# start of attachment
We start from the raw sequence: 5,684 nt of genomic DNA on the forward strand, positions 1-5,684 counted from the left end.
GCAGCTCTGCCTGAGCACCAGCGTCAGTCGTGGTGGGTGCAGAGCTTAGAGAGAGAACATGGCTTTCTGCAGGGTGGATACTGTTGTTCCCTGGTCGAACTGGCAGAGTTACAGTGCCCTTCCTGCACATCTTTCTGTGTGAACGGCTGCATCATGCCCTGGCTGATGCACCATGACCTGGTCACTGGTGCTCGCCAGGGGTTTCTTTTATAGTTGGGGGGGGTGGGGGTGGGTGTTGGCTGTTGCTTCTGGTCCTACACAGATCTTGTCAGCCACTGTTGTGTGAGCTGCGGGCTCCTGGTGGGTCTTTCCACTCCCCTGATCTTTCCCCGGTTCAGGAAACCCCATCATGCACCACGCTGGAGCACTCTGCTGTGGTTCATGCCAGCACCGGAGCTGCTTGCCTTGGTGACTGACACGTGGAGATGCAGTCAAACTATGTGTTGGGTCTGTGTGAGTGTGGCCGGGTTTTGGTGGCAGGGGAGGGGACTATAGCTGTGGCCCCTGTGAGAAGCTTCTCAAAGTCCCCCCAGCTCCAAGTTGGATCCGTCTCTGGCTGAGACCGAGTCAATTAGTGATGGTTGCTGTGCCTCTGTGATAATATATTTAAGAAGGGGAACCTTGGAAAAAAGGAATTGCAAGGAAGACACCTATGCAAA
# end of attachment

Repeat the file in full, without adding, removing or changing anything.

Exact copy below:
We start from the raw sequence: 5,684 nt of genomic DNA on the forward strand, positions 1-5,684 counted from the left end.
GCAGCTCTGCCTGAGCACCAGCGTCAGTCGTGGTGGGTGCAGAGCTTAGAGAGAGAACATGGCTTTCTGCAGGGTGGATACTGTTGTTCCCTGGTCGAACTGGCAGAGTTACAGTGCCCTTCCTGCACATCTTTCTGTGTGAACGGCTGCATCATGCCCTGGCTGATGCACCATGACCTGGTCACTGGTGCTCGCCAGGGGTTTCTTTTATAGTTGGGGGGGGTGGGGGTGGGTGTTGGCTGTTGCTTCTGGTCCTACACAGATCTTGTCAGCCACTGTTGTGTGAGCTGCGGGCTCCTGGTGGGTCTTTCCACTCCCCTGATCTTTCCCCGGTTCAGGAAACCCCATCATGCACCACGCTGGAGCACTCTGCTGTGGTTCATGCCAGCACCGGAGCTGCTTGCCTTGGTGACTGACACGTGGAGATGCAGTCAAACTATGTGTTGGGTCTGTGTGAGTGTGGCCGGGTTTTGGTGGCAGGGGAGGGGACTATAGCTGTGGCCCCTGTGAGAAGCTTCTCAAAGTCCCCCCAGCTCCAAGTTGGATCCGTCTCTGGCTGAGACCGAGTCAATTAGTGATGGTTGCTGTGCCTCTGTGATAATATATTTAAGAAGGGGAACCTTGGAAAAAAGGAATTGCAAGGAAGACACCTATGCAAA